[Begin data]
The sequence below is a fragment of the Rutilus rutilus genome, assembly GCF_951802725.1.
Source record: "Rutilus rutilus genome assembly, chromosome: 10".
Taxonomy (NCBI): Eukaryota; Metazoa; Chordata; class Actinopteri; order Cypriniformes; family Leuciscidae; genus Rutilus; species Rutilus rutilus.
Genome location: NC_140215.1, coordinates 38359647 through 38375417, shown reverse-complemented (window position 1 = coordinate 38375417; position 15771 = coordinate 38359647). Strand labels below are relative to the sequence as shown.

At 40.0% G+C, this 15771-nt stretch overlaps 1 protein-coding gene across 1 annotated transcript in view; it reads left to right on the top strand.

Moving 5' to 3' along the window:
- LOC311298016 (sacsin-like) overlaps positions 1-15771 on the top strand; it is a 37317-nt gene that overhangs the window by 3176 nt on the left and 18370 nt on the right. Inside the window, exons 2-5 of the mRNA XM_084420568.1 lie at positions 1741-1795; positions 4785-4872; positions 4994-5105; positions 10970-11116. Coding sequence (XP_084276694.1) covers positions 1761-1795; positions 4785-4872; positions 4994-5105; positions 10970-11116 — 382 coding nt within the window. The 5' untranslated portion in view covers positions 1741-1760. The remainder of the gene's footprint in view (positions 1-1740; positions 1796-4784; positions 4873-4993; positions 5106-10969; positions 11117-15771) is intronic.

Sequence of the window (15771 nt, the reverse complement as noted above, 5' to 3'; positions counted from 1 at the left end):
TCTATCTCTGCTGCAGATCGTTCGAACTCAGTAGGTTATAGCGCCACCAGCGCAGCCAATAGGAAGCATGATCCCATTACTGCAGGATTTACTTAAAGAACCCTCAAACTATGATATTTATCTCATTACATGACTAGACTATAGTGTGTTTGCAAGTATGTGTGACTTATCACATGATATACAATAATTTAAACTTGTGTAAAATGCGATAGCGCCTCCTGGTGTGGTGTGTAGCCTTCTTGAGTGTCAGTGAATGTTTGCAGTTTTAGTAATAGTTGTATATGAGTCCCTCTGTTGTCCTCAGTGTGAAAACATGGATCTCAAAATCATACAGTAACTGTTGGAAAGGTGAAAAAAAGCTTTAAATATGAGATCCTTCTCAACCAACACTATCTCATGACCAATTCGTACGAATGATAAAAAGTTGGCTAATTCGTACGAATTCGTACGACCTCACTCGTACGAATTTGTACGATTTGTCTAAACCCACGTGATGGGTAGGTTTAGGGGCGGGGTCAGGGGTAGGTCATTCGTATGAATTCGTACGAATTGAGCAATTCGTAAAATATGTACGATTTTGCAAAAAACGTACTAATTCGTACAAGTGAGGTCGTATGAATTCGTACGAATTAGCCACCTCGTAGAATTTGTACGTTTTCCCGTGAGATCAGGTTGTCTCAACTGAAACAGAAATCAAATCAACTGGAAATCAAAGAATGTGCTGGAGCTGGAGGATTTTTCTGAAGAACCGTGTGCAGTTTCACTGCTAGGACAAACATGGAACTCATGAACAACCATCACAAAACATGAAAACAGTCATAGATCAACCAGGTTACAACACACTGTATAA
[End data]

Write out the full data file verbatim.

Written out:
The sequence below is a fragment of the Rutilus rutilus genome, assembly GCF_951802725.1.
Source record: "Rutilus rutilus genome assembly, chromosome: 10".
Taxonomy (NCBI): Eukaryota; Metazoa; Chordata; class Actinopteri; order Cypriniformes; family Leuciscidae; genus Rutilus; species Rutilus rutilus.
Genome location: NC_140215.1, coordinates 38359647 through 38375417, shown reverse-complemented (window position 1 = coordinate 38375417; position 15771 = coordinate 38359647). Strand labels below are relative to the sequence as shown.

At 40.0% G+C, this 15771-nt stretch overlaps 1 protein-coding gene across 1 annotated transcript in view; it reads left to right on the top strand.

Moving 5' to 3' along the window:
- LOC311298016 (sacsin-like) overlaps positions 1-15771 on the top strand; it is a 37317-nt gene that overhangs the window by 3176 nt on the left and 18370 nt on the right. Inside the window, exons 2-5 of the mRNA XM_084420568.1 lie at positions 1741-1795; positions 4785-4872; positions 4994-5105; positions 10970-11116. Coding sequence (XP_084276694.1) covers positions 1761-1795; positions 4785-4872; positions 4994-5105; positions 10970-11116 — 382 coding nt within the window. The 5' untranslated portion in view covers positions 1741-1760. The remainder of the gene's footprint in view (positions 1-1740; positions 1796-4784; positions 4873-4993; positions 5106-10969; positions 11117-15771) is intronic.

Sequence of the window (15771 nt, the reverse complement as noted above, 5' to 3'; positions counted from 1 at the left end):
TCTATCTCTGCTGCAGATCGTTCGAACTCAGTAGGTTATAGCGCCACCAGCGCAGCCAATAGGAAGCATGATCCCATTACTGCAGGATTTACTTAAAGAACCCTCAAACTATGATATTTATCTCATTACATGACTAGACTATAGTGTGTTTGCAAGTATGTGTGACTTATCACATGATATACAATAATTTAAACTTGTGTAAAATGCGATAGCGCCTCCTGGTGTGGTGTGTAGCCTTCTTGAGTGTCAGTGAATGTTTGCAGTTTTAGTAATAGTTGTATATGAGTCCCTCTGTTGTCCTCAGTGTGAAAACATGGATCTCAAAATCATACAGTAACTGTTGGAAAGGTGAAAAAAAGCTTTAAATATGAGATCCTTCTCAACCAACACTATCTCATGACCAATTCGTACGAATGATAAAAAGTTGGCTAATTCGTACGAATTCGTACGACCTCACTCGTACGAATTTGTACGATTTGTCTAAACCCACGTGATGGGTAGGTTTAGGGGCGGGGTCAGGGGTAGGTCATTCGTATGAATTCGTACGAATTGAGCAATTCGTAAAATATGTACGATTTTGCAAAAAACGTACTAATTCGTACAAGTGAGGTCGTATGAATTCGTACGAATTAGCCACCTCGTAGAATTTGTACGTTTTCCCGTGAGATCAGGTTGTCTCAACTGAAACAGAAATCAAATCAACTGGAAATCAAAGAATGTGCTGGAGCTGGAGGATTTTTCTGAAGAACCGTGTGCAGTTTCACTGCTAGGACAAACATGGAACTCATGAACAACCATCACAAAACATGAAAACAGTCATAGATCAACCAGGTTACAACACACTGTATAA